Here is a link that might be useful: Sink information
I ordered a Kraus sink last night from Amazon--it was half the price and the specs were as good or better than the others I was looking at. I spent more time on making this decision than almost anything else in my life--and, living in NYC, my kitchen is so much smaller than all the pix I see on this site!
You should also be aware that the gauge is how think the sink blank starts out before it is formed.
The final sink will be thinner than the starting blank since the flat metal is stretched to form the sink.
Add a GD to a thin sink and you can watch the vibration on the surface of the water in the sink when the GD is turned on.
A deeper sink may benefit from a thicker starting blank than a shallow sink would.
are you saying 18 gauge would be better for a deeper sink? now I'm really confused
No, brickeye is saying that a thicker gauge might be better in a deep sink with a garbage disposal. The thicker gauge is 16 - I know, the gauge numbers are confusing. From thinner to thicker is 20-18-16-14, etc.
Our C-Tech-I sink and the similar Ticor sinks that many on this site have used come from China. Both are 18/10 steel which is good type of steel for a sink. Ours is 16 gauge as are many of the Ticor sinks. We haven't had any rust issues and I haven't seen any others post about it with those brands. Ours has been in use for over 5 years.
"We haven't had any rust issues..."
Many years ago I had a customer that complained the stainless sink was rusting.
It was a large and expensive name brand, and I was sort of taken aback.
I went over to look at the problem, and sure enough a light rust film was over a lot of the sink, but not everywhere.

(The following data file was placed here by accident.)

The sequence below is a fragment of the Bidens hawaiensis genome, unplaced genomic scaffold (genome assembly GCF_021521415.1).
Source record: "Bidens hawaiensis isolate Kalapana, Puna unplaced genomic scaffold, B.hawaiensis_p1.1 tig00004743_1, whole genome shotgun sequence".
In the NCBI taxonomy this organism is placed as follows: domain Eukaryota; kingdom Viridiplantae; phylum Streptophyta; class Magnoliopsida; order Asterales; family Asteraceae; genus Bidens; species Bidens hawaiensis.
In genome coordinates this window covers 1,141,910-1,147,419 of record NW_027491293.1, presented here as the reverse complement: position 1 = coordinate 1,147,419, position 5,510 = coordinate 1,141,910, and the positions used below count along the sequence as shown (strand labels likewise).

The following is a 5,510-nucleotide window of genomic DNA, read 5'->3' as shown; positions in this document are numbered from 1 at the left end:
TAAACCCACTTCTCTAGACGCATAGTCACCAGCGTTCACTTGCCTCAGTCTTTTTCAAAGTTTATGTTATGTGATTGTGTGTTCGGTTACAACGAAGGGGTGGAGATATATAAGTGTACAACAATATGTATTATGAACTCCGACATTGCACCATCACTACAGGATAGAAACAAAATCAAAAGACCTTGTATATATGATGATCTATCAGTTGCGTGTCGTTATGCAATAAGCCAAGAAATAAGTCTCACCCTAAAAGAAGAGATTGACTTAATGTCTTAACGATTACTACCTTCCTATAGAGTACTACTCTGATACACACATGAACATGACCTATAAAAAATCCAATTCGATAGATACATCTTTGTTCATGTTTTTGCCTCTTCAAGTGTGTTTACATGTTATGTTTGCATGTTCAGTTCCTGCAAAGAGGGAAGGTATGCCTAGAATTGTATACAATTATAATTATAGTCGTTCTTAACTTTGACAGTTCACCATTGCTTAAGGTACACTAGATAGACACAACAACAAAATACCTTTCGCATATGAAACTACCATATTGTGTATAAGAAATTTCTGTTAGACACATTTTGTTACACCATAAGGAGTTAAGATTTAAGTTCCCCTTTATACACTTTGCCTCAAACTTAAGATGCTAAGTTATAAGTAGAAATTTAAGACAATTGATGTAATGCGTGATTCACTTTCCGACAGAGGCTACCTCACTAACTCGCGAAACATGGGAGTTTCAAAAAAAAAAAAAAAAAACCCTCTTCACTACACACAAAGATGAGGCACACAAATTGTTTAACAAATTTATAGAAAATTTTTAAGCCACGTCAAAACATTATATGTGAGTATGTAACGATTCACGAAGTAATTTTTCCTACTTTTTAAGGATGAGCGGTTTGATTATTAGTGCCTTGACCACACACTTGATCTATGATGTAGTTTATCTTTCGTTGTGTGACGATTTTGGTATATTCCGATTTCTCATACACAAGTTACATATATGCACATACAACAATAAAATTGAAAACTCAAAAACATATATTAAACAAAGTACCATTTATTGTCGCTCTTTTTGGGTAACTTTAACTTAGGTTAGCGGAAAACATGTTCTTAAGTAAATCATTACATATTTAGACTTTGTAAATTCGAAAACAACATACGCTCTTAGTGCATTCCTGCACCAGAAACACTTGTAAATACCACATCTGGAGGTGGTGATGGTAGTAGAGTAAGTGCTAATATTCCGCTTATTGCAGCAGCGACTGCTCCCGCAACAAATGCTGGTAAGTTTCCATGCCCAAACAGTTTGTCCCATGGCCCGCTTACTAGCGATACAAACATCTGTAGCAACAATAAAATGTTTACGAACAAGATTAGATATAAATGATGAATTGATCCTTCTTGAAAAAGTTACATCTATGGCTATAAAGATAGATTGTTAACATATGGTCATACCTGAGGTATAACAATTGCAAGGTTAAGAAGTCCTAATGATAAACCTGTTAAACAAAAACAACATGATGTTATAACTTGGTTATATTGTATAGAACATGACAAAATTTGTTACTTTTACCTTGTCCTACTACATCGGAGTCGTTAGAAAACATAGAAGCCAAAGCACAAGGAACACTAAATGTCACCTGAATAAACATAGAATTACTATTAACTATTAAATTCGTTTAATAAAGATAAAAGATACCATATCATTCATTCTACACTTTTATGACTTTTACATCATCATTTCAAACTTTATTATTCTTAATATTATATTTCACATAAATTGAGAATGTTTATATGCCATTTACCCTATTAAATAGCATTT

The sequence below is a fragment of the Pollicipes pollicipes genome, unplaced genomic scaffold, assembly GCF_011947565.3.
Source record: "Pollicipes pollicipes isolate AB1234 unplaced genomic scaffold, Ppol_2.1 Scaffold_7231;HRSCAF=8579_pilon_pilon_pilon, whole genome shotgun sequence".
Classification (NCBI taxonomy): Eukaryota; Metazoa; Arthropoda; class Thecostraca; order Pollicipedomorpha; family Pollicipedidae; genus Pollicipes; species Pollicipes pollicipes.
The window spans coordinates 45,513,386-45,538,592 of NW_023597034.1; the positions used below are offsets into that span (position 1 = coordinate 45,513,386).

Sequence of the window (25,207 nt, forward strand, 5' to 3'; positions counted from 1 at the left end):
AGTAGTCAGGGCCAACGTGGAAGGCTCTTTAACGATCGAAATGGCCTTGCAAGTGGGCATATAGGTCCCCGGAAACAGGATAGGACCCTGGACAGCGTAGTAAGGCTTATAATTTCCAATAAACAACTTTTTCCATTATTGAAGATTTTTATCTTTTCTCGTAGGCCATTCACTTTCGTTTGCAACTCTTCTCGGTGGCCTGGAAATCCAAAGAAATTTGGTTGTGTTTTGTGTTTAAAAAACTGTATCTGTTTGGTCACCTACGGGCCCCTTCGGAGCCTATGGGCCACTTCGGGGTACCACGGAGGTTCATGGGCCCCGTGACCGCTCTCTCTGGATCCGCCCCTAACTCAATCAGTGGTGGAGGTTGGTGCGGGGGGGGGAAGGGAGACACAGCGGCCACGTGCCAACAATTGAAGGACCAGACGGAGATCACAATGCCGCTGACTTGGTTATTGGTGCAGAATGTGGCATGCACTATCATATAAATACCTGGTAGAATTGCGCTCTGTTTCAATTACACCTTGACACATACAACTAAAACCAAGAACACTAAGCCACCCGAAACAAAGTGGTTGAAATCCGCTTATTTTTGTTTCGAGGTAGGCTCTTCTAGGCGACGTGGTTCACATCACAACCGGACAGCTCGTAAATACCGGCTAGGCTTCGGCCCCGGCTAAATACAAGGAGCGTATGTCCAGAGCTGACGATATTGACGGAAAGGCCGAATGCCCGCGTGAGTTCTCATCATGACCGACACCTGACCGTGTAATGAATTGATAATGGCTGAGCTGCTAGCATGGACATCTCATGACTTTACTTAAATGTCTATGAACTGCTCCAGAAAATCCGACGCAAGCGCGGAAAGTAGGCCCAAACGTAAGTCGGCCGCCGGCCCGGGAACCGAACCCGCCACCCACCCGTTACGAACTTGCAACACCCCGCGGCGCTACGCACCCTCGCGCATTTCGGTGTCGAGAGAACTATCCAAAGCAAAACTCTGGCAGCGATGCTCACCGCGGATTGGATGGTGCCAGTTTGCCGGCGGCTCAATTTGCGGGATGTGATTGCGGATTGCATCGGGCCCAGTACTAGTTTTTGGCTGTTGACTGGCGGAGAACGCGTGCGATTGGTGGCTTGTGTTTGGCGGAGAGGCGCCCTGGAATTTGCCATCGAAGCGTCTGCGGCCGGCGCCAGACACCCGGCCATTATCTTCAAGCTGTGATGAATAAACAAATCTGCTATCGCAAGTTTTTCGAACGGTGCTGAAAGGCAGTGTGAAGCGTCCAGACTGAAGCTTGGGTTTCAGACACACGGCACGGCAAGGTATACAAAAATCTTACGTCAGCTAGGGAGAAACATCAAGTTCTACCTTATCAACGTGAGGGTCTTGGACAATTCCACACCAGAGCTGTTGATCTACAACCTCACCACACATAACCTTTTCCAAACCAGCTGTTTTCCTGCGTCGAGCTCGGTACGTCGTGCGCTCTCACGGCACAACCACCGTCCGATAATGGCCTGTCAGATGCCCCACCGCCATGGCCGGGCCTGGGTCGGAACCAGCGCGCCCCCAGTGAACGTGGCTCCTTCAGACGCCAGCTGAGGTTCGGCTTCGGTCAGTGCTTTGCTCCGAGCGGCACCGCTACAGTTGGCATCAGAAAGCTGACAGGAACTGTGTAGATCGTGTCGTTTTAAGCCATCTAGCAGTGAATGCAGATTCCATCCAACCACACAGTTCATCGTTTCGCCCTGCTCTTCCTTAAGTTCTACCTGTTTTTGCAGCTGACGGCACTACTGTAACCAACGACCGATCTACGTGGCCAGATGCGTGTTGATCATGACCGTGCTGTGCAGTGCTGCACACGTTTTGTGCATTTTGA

I opened the cabinet to look at the underside of the sink and saw the box of Brillo Soap Pads.
I used some rust removing chemicals (oxalic acid) and told the owner the rust was from the pads.
Their maid had been dutifully scrubbing the sink with the pads.
They are plain steel wool loaded with soap.
Enough of the carbon steel can rub off on a brushed stainless surface from the pads to then cause light surface rust to appear.
After my cleanup and a switch to non-woven pads (3M Scotch Brite type) the problem never appeared again.
I found a great article on sink gauge, I'll post a link below. Summary: the lower the number, the thicker the sink. Thicker sinks are more resistant to dents, vibrate less with a garbage disposal attached and flex less under a full load, especially in large single bowl sinks.
Here is a link that might be useful: Stainless Steel Sink Gauge Explanation
I have 18 gauge in both our homes and in my first home that we sold. No issues at all with less expensive online Amazon ordered 18 gauge stainless sink some no name brand. They have sound pads on the bottom and the bottoms are coated in some substance to help insulate the metal ( I've seen the same stuff under pricier sinks too ). I've used both my sinks in different states for three years and ten years without any issues. I love my single bowl sinks !